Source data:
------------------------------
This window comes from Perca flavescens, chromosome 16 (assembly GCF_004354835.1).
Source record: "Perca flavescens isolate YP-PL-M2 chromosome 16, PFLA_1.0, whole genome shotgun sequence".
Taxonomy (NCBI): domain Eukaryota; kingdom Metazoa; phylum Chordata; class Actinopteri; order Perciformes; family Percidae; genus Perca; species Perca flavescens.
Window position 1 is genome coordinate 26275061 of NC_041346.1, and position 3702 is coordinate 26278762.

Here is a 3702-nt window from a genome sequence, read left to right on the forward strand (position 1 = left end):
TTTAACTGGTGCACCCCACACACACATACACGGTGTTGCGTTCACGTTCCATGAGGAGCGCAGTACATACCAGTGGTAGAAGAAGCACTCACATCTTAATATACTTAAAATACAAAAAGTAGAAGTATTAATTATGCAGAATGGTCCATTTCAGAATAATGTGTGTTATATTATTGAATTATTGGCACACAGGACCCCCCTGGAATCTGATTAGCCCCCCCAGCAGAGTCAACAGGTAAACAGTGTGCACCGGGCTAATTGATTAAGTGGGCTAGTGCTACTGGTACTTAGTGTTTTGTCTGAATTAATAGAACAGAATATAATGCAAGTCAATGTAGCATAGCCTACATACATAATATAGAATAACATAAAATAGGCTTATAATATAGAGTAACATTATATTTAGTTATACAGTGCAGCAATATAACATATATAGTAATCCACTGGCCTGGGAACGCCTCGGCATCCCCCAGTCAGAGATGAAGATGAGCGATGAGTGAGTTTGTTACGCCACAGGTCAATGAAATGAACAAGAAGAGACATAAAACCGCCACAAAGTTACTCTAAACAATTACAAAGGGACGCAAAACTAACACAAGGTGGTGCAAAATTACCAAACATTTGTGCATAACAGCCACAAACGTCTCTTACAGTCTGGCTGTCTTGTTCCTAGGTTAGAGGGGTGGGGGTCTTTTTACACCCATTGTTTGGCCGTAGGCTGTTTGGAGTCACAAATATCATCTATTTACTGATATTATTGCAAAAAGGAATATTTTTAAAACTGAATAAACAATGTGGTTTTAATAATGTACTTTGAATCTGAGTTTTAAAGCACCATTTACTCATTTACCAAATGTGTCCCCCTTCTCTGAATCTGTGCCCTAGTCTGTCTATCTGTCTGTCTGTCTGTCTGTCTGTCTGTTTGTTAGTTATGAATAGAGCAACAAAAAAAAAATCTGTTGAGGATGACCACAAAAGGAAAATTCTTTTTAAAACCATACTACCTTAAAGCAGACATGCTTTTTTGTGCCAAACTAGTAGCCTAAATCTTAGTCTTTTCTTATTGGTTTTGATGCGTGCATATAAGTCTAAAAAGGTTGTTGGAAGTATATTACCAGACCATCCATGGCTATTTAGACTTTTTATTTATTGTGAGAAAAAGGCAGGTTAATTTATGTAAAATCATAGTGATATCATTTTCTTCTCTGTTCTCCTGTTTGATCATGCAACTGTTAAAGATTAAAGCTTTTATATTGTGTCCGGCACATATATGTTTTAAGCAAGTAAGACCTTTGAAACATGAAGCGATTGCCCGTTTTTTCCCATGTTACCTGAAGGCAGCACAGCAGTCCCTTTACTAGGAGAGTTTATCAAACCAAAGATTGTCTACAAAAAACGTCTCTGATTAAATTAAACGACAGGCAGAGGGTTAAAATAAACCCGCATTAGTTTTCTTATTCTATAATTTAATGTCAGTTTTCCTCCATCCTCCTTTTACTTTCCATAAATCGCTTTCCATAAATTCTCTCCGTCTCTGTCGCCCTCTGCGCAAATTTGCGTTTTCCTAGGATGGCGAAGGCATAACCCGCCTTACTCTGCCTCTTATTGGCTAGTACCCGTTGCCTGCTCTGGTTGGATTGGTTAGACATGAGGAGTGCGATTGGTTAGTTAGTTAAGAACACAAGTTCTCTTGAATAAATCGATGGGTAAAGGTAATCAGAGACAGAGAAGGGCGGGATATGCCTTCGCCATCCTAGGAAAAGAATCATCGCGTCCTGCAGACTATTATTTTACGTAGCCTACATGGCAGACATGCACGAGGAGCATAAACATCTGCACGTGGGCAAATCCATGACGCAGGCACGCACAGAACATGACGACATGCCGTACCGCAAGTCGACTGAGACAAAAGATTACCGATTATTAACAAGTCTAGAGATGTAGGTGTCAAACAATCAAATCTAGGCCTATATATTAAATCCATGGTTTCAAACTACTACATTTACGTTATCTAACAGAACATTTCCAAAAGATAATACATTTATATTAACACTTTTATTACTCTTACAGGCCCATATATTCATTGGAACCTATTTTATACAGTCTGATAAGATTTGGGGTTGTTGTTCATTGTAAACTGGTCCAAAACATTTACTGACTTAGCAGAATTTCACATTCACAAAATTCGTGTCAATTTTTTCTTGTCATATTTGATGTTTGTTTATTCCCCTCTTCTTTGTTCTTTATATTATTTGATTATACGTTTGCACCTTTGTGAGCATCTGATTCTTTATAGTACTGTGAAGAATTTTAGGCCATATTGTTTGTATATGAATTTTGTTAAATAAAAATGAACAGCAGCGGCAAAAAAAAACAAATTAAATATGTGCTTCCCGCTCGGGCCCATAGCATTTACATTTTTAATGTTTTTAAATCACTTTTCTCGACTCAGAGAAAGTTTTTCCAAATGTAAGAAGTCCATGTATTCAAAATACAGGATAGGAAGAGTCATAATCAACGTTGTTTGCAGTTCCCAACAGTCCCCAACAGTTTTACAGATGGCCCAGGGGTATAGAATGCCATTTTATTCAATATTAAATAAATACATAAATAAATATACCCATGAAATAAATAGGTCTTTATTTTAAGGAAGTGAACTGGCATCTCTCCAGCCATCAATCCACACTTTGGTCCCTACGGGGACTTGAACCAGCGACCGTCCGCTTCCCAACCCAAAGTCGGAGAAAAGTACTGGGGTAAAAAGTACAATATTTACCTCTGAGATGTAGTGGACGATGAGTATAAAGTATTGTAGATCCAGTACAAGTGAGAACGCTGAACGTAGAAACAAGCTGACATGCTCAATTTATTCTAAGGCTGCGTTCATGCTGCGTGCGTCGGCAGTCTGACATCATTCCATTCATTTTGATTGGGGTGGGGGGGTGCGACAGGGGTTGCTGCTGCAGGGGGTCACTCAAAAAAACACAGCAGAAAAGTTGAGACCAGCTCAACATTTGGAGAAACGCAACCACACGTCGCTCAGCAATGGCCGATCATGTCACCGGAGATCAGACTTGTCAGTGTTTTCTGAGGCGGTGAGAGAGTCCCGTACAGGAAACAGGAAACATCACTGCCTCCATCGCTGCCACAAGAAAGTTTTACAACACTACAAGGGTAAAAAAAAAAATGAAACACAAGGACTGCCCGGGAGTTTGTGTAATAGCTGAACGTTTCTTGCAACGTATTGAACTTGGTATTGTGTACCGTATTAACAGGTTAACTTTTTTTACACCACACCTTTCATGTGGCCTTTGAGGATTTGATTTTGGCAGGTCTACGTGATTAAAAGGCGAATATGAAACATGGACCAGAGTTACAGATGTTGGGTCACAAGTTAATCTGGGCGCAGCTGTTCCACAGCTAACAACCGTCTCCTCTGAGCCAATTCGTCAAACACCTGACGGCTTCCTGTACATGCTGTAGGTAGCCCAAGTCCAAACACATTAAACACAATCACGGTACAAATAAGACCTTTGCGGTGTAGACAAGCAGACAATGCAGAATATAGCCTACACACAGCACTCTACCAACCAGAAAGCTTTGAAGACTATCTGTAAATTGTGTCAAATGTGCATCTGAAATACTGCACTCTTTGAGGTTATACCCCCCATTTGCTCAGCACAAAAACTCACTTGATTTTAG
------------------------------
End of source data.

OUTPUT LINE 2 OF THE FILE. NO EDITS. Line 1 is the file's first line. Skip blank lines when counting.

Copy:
Source record: "Perca flavescens isolate YP-PL-M2 chromosome 16, PFLA_1.0, whole genome shotgun sequence".